Chief Luther Standing Bear in jail, 1935
- Chief Luther Standing Bear in jail, 1935
- Los Angeles Times
- Date Created
- May 7, 1935
- No linguistic content
- Los Angeles Times Photographs Collection
Luther Standing Bear, aka Ota Kte (meaning Plenty Kill) or Mochunozhin, was a Native American writer and actor. Although Standing Bear achieved many successes by American standards, including becoming a member of the Actor's Guild of Hollywood, the plight of his people remained foremost in his mind. The Wounded Knee Massacre of 1890 was particularly disturbing to him. Standing Bear published books during his lifetime to educate the public about Native American and Lakota culture and government policies toward his people. These included My People the Sioux (1928), Land of the Spotted Eagle (1933), and Stories of the Sioux (1934). In 1939, he died of the flu while on the set of the film Union Pacific. He is buried in Los Angeles, California's Hollywood Forever Cemetery.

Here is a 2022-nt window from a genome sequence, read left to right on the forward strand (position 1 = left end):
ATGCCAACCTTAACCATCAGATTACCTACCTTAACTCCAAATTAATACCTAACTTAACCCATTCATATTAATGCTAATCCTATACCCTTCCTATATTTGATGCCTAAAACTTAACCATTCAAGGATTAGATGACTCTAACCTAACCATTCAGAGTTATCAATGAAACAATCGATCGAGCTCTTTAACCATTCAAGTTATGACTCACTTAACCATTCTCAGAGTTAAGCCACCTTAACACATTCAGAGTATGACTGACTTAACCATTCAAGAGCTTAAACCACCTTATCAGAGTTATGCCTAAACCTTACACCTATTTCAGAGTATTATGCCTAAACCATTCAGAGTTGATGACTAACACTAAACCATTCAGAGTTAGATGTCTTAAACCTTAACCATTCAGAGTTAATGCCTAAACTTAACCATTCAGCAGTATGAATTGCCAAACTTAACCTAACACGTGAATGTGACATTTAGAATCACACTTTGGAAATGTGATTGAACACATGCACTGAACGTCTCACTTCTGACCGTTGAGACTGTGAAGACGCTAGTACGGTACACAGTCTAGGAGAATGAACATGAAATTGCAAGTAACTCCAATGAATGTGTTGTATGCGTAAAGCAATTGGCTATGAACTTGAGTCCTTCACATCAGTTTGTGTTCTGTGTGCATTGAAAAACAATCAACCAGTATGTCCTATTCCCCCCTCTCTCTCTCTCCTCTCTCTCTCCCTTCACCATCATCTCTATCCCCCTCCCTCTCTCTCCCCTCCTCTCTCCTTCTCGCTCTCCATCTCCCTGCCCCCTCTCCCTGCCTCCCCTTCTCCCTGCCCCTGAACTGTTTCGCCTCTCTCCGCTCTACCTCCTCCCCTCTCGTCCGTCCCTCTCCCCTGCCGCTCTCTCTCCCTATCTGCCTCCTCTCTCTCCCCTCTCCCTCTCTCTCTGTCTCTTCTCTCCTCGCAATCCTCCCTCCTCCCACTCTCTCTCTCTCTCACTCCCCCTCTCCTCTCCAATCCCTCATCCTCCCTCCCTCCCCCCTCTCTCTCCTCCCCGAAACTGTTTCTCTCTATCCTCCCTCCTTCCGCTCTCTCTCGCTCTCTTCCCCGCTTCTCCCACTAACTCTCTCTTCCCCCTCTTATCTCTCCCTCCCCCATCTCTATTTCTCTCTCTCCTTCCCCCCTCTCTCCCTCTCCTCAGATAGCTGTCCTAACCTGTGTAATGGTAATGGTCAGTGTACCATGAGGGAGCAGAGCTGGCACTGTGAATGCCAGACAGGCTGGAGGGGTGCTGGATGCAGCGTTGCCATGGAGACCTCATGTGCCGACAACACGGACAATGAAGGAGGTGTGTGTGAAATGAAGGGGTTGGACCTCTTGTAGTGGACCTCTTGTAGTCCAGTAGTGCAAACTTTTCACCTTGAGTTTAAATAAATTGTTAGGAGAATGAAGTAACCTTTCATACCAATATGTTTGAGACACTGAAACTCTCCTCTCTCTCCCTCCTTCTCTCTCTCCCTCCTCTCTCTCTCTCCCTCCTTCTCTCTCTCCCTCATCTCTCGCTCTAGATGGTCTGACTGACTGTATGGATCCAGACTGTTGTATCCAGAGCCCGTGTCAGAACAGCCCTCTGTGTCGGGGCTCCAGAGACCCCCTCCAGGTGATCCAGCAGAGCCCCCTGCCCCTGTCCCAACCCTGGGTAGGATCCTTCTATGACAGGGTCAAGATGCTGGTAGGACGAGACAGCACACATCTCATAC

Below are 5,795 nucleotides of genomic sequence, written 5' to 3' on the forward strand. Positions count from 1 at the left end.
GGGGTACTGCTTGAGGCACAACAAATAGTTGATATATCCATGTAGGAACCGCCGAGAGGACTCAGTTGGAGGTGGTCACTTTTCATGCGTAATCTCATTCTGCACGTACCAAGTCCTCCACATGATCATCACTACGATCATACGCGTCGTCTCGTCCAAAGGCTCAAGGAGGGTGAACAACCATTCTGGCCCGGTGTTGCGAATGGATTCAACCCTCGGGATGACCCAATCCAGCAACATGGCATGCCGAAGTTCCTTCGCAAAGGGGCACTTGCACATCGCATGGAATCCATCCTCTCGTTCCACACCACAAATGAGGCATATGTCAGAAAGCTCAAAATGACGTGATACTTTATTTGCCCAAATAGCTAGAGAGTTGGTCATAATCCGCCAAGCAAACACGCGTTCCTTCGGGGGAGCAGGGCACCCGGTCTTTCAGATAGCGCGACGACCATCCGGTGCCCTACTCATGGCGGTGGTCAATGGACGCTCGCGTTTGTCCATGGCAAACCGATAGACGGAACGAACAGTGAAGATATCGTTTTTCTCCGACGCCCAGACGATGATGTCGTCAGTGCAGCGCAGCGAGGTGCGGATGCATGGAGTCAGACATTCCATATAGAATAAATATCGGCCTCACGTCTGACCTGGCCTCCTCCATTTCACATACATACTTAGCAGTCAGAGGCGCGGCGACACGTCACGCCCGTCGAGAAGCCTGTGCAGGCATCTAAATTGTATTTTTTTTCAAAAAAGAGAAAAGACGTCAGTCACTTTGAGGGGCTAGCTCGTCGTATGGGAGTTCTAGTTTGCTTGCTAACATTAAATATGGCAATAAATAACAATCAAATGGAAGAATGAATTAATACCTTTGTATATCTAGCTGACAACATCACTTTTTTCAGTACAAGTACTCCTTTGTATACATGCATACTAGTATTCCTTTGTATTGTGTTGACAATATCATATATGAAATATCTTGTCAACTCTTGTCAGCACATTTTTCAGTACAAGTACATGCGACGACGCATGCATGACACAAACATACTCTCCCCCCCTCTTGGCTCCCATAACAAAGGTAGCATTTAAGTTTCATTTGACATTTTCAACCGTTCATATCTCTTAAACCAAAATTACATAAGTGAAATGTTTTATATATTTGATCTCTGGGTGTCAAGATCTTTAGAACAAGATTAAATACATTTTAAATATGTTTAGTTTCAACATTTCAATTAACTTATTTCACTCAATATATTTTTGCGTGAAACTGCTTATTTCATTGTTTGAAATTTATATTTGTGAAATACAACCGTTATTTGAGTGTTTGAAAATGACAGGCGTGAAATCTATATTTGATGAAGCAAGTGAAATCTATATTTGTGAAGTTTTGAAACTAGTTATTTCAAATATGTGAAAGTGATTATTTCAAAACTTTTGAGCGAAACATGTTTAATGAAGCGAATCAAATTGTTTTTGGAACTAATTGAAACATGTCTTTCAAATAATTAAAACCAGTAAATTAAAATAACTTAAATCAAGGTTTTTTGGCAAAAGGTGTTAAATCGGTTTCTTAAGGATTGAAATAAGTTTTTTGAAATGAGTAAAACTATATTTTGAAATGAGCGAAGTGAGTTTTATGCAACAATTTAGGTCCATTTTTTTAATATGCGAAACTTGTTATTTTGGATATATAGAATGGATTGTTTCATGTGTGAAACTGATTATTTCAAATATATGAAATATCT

Luther Standing Bear, in dark jacket and pants, standing in jail cell, with calendar in background
Related to the article, “Indian Chief Begins Term, Standing Bear Deplores His Jailing and Tells of Sioux Punishment.” Los Angeles Times, 8 May 1935. Print. The article states: "… The lines in Chief Luther Standing Bear’s face were sad yesterday. But his voice was strong as he began serving his year sentence in the County Jail on an immorality charge. … and May 6, 1935, “Chief Standing Bear Given Year Term in County Jail.” … The 71-year-old author, actor and educator recently pleaded guilty to making improper advances to a young half-breed Piute girl …"
- 1 photograph
- b&w nitrate negative
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- University of California, Los Angeles. Library Special Collections
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- UCLA Charles E. Young Research Library Department of Special Collections, A1713 Young Research Library, Box 951575, Los Angeles, CA 90095-1575. E-mail: firstname.lastname@example.org. Phone: (310)825-4988
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- Access to this collection is generously supported by Arcadia funds.